“They couldn’t talk to anybody because there’s so much stigma”: A qualitative study exploring Indigenous Peoples’ experience of abortion-related stigma in Canada




Ross, Arie

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Although there are no laws restricting abortion access in Canada, stigmatizing views of abortion still exist. Abortion-related stigma contributes to feelings of isolation and shame among those who have abortions, often leading to secrecy and hesitancy to seek support. However, experiences of abortion-related stigma among Indigenous Peoples in Canada have not been explored. This thesis research was nested within the exploratory study Global Goal, Local Impact: Access to Abortion Services for Indigenous Peoples in Canada (GGLI). Interview data were collected using a conversational method and analyzed following the DEPICT model. An intersectional feminist approach woven with a Two-Eyed Seeing methodology guided this work. Abortion-related stigma was experienced by all participants (N=15) and included internalized, service provider, social, and community stigma. Commonly, multiple aspects of stigma were experienced, revealing the interwoven and layered nature of abortion-related stigma. Abortion-related stigma was heightened further in the presence of intersecting identity factors, geographic barriers, lack of support, stereotypes, and perceived lack of credible information. Service provider stigma was most prevalent and manifested as poor communication, coercion, poor treatment, and potentially health care avoidance. Family and community, particularly those influenced by faith-based values and beliefs, impacted the experience of stigma and influenced feelings of shame, abortion access decisions, and contributed to a perceived lack of choice among some participants. Participants embodied resilience in the face of systemic barriers and proposed multiple solutions to reduce abortion-related stigma, including sharing stories as a means of resilience, reclamation, and support.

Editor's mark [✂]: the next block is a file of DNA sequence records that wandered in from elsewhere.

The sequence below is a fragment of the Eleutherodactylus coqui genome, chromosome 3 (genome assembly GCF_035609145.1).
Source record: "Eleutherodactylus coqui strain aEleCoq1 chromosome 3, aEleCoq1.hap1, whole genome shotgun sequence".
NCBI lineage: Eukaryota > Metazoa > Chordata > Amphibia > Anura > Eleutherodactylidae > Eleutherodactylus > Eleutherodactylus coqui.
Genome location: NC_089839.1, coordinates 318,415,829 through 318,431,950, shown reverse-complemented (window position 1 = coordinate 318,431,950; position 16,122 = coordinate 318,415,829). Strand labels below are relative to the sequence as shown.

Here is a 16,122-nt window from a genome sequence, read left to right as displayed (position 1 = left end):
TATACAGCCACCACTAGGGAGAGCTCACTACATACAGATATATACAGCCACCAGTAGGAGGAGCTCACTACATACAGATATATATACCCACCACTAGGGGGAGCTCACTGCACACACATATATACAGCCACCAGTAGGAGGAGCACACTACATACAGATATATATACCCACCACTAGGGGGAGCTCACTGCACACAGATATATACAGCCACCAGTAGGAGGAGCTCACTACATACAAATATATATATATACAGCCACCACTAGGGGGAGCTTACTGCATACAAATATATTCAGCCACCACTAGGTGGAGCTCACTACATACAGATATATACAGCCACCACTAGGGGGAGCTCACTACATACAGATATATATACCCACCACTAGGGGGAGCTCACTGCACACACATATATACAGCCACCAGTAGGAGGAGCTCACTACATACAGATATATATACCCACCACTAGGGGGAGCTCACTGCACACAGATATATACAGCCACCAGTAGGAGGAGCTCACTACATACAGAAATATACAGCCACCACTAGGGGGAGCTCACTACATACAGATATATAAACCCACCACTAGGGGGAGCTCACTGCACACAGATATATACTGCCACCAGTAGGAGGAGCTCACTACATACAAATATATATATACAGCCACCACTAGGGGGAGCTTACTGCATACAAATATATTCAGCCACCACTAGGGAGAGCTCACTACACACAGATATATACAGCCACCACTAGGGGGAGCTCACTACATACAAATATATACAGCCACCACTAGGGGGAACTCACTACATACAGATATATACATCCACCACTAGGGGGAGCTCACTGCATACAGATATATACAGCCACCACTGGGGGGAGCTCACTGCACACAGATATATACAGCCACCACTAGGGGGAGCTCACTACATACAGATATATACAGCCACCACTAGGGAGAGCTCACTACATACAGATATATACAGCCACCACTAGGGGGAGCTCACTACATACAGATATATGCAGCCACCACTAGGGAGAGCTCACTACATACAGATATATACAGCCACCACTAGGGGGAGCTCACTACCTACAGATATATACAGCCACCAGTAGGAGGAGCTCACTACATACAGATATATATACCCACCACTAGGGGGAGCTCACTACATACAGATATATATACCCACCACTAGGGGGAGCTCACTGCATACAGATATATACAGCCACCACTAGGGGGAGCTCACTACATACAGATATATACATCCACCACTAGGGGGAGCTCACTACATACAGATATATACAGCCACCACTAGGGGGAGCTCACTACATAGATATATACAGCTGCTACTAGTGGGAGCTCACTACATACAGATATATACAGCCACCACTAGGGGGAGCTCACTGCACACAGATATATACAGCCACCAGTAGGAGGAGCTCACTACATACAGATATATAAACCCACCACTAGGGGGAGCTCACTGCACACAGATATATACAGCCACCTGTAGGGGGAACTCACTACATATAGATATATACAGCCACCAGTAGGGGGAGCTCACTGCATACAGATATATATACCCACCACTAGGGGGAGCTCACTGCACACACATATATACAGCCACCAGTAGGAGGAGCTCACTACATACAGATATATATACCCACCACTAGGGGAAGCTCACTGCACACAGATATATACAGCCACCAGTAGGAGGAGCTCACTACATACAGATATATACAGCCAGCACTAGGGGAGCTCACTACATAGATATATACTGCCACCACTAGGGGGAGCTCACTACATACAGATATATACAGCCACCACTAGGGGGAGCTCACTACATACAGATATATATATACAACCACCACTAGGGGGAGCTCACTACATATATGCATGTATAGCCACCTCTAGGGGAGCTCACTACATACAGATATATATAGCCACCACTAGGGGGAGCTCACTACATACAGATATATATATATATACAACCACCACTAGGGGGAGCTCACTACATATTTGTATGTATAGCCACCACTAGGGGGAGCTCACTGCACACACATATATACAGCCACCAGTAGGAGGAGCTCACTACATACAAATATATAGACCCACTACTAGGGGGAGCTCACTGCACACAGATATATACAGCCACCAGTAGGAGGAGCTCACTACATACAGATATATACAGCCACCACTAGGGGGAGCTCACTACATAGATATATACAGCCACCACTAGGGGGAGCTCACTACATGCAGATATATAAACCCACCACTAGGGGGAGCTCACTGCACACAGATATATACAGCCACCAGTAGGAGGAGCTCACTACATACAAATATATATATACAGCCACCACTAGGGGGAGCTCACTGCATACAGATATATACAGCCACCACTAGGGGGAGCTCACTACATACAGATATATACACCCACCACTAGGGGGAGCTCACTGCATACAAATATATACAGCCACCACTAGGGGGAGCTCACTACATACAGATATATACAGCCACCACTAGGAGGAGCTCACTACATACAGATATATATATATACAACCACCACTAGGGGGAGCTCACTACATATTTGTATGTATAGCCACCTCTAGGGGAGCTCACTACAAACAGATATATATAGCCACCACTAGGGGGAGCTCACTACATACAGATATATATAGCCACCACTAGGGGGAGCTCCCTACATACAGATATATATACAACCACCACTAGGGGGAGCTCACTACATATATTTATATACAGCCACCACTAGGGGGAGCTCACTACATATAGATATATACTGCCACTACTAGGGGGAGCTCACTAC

abortion, Indigenous Peoples, Reproductive Health, Reproductive Justice, Intersectional feminism, Two-Eyed Seeing, Stigma, Colonialism